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Hawaii's Tourism Industry Waits for Next Steps

Melissa Chang via AP
This April 16, 2020, photo provided by Melissa Chang shows an empty street in Honolulu's tourist mecca Waikiki.

Leaders in Hawaii's tourism industry are waiting for a definitive date on when they can reopen. They're also preparing to reopen safely and giving a lot of thought to what the future of the industry might look like.

PBN interviewed tourism leaders about their preparations and expectations about the industry reopening, with a missing date looming in the background: When will Hawaii end the mandatory, two-week self-quarantine rule?

Keith Vieira, principal of KV & Associates, Hospitality Consulting, told PBN that if the quarantine were lifted in the next few weeks, there was a chance that travel to the Islands could increase significantly by December, normally a peak period. But he warned, "If that drags on longer, you are going to see more and more entities — restaurants, maybe even hotels — that will not reopen."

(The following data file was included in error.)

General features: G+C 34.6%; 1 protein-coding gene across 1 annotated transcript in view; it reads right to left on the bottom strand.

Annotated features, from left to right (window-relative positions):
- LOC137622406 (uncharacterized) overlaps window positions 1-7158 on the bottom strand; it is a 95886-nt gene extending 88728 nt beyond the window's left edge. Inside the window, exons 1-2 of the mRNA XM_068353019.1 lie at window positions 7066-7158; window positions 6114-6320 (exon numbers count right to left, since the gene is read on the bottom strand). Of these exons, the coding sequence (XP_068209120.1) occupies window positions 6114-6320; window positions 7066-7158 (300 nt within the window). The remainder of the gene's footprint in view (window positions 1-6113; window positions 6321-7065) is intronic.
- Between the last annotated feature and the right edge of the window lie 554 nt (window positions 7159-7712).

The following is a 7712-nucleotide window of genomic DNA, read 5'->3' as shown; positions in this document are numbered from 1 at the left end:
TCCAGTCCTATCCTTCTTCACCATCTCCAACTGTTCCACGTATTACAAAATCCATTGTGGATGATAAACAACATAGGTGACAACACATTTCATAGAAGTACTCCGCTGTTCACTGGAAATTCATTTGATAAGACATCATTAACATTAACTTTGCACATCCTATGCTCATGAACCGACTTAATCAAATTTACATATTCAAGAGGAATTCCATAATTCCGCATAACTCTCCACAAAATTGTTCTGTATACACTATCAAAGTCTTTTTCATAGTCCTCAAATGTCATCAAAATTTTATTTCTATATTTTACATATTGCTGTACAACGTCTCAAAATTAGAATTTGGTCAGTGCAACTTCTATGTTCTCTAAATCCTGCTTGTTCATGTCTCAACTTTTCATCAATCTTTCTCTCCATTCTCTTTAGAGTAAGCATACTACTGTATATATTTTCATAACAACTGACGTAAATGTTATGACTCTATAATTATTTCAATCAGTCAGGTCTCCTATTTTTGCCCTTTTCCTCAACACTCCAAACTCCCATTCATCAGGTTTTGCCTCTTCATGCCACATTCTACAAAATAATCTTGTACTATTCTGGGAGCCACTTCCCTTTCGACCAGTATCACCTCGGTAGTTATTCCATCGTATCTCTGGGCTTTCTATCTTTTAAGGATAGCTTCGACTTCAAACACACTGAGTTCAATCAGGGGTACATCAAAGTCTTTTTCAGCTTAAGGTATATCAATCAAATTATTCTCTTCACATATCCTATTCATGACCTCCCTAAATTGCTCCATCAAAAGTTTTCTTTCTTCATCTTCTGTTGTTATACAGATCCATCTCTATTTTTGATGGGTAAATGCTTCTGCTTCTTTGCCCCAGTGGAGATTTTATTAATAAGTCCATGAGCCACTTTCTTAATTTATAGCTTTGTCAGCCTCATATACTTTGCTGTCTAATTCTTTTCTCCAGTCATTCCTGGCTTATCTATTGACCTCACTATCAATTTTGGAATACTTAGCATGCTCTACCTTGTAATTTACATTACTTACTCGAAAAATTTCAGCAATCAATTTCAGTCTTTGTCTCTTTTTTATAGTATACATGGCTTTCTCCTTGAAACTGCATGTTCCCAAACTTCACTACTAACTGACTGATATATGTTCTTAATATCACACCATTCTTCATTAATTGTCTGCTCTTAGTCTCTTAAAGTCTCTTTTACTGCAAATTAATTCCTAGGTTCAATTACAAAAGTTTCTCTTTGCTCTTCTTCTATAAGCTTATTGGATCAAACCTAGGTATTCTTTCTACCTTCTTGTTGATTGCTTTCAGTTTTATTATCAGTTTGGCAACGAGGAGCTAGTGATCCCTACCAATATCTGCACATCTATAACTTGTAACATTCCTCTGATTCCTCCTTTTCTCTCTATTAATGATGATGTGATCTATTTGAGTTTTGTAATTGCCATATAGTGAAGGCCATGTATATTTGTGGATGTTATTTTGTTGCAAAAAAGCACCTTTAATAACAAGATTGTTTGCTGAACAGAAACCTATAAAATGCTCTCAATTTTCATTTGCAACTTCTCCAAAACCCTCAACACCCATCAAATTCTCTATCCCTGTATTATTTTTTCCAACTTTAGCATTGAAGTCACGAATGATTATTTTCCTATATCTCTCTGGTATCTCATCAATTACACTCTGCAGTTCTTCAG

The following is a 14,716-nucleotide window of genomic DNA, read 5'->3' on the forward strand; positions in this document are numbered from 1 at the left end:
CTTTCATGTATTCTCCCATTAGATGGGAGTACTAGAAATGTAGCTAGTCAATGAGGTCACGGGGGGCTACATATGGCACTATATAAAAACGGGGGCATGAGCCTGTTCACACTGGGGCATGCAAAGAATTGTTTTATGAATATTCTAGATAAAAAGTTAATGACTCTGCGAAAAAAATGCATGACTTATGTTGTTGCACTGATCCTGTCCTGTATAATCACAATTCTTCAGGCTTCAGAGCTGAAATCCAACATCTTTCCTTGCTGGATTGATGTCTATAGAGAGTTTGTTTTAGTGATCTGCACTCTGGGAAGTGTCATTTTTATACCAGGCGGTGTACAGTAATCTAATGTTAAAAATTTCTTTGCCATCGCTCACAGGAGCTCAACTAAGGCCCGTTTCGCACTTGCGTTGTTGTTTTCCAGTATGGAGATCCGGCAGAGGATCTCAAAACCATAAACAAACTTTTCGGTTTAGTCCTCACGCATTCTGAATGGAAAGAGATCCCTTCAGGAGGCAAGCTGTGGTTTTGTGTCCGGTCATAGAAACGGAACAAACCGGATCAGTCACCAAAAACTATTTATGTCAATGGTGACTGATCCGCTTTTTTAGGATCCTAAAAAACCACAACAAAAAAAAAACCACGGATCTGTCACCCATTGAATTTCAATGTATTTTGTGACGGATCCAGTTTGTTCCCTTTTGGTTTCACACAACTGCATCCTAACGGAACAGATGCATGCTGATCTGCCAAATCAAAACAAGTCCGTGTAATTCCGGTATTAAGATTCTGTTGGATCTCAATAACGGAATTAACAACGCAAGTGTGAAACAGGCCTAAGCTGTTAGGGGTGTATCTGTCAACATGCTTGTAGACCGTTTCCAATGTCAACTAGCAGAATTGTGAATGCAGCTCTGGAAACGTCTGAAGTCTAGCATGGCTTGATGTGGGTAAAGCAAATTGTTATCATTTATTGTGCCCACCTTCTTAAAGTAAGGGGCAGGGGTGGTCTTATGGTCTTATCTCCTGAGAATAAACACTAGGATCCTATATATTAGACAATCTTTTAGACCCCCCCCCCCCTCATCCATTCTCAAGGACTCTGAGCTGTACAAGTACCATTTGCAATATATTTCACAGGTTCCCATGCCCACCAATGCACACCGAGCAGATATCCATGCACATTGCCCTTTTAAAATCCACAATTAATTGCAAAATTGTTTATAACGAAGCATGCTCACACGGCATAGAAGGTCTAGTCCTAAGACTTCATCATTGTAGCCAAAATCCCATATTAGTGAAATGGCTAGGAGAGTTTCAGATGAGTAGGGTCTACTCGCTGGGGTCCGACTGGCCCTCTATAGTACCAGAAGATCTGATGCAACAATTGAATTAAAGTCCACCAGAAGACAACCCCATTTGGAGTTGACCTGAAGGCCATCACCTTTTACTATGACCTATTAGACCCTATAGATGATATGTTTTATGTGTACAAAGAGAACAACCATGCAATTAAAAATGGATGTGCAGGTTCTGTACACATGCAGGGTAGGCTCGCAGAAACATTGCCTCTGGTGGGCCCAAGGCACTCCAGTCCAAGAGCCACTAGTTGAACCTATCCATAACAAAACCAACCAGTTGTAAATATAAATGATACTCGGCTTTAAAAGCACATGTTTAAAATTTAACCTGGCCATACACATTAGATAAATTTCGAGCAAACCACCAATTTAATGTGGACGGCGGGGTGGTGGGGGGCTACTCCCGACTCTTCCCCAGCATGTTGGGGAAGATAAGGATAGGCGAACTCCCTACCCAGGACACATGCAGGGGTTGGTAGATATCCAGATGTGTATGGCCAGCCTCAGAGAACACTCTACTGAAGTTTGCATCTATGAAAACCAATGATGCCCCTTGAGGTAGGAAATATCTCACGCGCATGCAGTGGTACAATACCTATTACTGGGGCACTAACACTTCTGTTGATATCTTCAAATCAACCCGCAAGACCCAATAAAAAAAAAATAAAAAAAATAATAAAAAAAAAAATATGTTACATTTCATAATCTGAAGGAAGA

Governor David Ige has announced that the self-quarantine period will be extended through the end of July. Six more weeks.

Meanwhile, the industry grapples with enormous costs and little to no revenue. Visits in April were down 99.5% year-over-year according to the Hawaii Tourism Authority.

Lt. Governor Josh Green this week said on Instagram that the state is working with health and tourism partners on possible testing regimes by which travelers to Hawaii could prove they are COVID-free. He described such a testing protocol as a precondition for lifting the self-quarantine.

Meanwhile, tourism leaders are aware of the desire to diversify Hawaii's economy. For Vieira, tourism and diversification are not mutually exclusive, saying that the state's best bet for such an evolution is to leverage it through the money and energy surrounding tourism itself. Wellness and agriculture are two such industries that could benefit from a closer relationship to Hawaii's number one employer.

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